At Elsevier, we support your choices in how to disseminate your work. As found in a recent
PEER report, for most of you this still means 'traditional' publishing in a subscription journal, as the audience and impact of established journals are what researchers are looking for above all else.
But we've learned that many authors like the idea of having their article available as Open Access. Some authors even take a journal's access status into account when deciding where to publish. So what are the options Elsevier offers authors who want to make their articles open access? Read on and find out!
Open Access journals
First off, there are the outright Open Access journals, free and available online to all. Hosted on our ScienceDirect platform, these journals can be downloaded by anyone with an internet connection.
Since they are free of subscription charges, publishing in an Open Access journal does involve a processing fee for you as author (or your funding institution) to finance the cost of publication. This covers managing the peer review process, supporting our publishing and hosting platforms, typesetting, marketing and other publishing costs. Our processing fees are reviewed regularly to ensure that they are reasonable and competitive.
The list of Elsevier Open Access journals is expanding. Recent additions include:
- Cell Reports
- EBS Open Bio
- Gynecologic Oncology Case Reports
- International Journal of Surgery Case Reports
- International Journal for Parasitology: Drugs and Drug Resistance
- Results in Immunology
- Results in Physics
- Results in Pharma Sciences
Open Access articles
This is the hybrid option; you publish in an established subscription journal, but whereas other content is for subscribers only, your article is available to all (just like in an Open Access journal). Effectively, you sponsor access to your article, published in a well-established journal.
Again, a processing fee applies, as Elsevier has a 'no double dipping' policy: we don't charge our subscribers for articles they could also get from Elsevier for free. Many of our authors are able to use their grants to cover these fees. In particular, Elsevier has established agreements with funding bodies including the Wellcome Trust and the Howard Hughes Medical Institute to reimburse authors for their open access publishing costs.
In recent years, sponsored Open Access articles have been published in such journals as The American Journal of Human Genetics, Neuron, Cell, and the European Journal of Operational Research. A total of 1,160 Elsevier journals now offer authors the option to sponsor open access to their articles.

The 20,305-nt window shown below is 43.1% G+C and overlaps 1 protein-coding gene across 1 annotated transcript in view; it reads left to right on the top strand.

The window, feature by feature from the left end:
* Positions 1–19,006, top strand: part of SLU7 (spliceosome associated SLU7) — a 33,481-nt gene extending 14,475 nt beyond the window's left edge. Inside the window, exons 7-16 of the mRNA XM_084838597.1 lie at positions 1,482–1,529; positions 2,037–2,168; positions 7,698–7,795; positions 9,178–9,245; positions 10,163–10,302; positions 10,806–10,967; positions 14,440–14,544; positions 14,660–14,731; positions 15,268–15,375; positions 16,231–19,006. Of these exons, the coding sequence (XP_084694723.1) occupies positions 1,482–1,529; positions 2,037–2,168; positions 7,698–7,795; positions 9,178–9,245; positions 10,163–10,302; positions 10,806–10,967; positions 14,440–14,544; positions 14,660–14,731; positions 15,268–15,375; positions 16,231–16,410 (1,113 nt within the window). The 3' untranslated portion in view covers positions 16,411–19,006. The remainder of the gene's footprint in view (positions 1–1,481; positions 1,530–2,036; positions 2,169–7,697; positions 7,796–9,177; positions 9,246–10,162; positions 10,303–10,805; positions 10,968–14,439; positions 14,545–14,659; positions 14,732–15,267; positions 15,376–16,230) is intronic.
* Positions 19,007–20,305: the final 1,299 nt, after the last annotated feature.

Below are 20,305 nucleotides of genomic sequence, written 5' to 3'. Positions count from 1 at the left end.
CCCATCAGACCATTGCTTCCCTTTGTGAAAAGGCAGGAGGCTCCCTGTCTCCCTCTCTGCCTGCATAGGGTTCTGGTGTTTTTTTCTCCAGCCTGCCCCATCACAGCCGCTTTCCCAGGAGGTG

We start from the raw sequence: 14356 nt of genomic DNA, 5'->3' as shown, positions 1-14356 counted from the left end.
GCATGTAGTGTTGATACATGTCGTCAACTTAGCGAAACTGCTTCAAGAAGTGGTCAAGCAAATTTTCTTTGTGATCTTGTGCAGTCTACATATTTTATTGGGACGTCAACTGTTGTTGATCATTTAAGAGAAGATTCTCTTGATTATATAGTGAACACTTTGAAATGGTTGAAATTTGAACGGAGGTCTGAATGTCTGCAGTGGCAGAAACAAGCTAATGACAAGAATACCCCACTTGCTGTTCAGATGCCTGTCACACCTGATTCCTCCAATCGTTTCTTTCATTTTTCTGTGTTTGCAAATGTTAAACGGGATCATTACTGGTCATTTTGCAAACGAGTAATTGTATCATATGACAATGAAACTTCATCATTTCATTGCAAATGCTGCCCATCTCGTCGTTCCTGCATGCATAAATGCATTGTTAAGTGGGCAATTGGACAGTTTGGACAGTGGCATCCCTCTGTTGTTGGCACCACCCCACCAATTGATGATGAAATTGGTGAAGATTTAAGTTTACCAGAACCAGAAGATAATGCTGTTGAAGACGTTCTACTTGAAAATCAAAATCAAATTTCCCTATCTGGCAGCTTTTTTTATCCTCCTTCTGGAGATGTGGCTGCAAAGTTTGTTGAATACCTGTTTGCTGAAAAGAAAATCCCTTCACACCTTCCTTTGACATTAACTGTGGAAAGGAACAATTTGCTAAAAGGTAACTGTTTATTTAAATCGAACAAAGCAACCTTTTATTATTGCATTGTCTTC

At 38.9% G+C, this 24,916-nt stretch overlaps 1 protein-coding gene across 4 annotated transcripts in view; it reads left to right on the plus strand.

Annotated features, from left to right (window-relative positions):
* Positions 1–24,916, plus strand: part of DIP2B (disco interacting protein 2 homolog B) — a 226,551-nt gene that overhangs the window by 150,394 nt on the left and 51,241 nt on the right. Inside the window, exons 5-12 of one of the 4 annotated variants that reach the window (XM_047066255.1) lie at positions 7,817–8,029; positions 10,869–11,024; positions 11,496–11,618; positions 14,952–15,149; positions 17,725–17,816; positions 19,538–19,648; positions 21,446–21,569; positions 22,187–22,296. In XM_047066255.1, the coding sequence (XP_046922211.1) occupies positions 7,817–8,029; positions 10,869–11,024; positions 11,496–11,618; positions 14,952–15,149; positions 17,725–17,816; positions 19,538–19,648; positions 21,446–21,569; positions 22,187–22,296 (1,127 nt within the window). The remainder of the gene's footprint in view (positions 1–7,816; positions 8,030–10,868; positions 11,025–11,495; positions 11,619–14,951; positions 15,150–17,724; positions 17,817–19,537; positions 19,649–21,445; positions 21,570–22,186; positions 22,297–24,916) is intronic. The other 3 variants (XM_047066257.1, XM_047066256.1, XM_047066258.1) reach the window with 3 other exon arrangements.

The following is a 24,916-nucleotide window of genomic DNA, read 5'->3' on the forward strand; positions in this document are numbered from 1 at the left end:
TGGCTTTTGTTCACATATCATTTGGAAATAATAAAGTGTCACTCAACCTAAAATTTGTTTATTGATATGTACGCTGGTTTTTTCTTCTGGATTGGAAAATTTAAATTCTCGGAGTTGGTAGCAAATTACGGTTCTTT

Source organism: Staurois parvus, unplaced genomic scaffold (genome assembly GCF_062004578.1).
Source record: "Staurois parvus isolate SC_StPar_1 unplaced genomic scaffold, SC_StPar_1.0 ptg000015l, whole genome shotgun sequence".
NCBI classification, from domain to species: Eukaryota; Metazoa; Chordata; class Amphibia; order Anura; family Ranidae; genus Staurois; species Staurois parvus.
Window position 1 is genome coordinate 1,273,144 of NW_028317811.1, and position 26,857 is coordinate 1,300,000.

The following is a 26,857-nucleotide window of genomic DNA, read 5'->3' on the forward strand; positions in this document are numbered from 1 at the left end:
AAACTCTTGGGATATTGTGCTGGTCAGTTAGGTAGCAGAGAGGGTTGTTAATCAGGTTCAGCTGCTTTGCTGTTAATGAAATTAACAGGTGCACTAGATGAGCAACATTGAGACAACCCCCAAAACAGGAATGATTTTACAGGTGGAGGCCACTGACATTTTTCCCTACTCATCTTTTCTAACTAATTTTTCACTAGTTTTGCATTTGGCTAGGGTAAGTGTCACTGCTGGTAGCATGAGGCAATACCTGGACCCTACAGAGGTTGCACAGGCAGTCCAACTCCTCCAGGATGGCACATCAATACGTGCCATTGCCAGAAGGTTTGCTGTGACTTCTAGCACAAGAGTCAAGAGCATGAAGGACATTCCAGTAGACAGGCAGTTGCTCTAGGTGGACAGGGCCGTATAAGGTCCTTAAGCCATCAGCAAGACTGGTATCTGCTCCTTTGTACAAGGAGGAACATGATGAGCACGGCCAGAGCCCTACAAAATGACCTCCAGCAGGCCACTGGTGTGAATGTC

For more information on Open Access articles go to our information page.
The archives of over 30 Elsevier journals offer free public access to published articles. How long it takes for any one edition of a journal to enter the open archive varies per journal. For example, all Cell Press articles are freely available after 12 months.
You can find more information on journals with open archives here.
Do you want to post your manuscript on your personal or institutional website? Go ahead. Elsevier encourages you to showcase your research.
If your funder or employer requires you to post your articles, Elsevier needs an agreement in advance to make sure that the organisation's manuscript posting policies do not undermine the quality and sustainability of the journal. Typically, such an agreement entails a period of embargo, as well as links to the published journal article.
For example: Elsevier has an arrangement with NIH under which Elsevier deposits accepted author manuscripts to PubMed Central for authors reporting research funded by the NIH. As a result, Elsevier has deposited more than 80,000 author manuscripts since 2005.
For further details, please visit our posting policy page.
For more information on how you can use articles published with us, please download this informational pamphlet.
Alicia Wise holds a PhD in Anthropology from the University of North Carolina - Chapel Hill. She joined Elsevier in June 2010 as Director of the Universal Access team. In this role she is responsible for our access strategy and policies, for launching/monitoring access pilot projects, and for building relationships with other stakeholders in the scholarly communication landscape who share our interest in broadening access. The universal access team works closely with colleagues throughout Elsevier and is a catalyst for information exchange and innovation.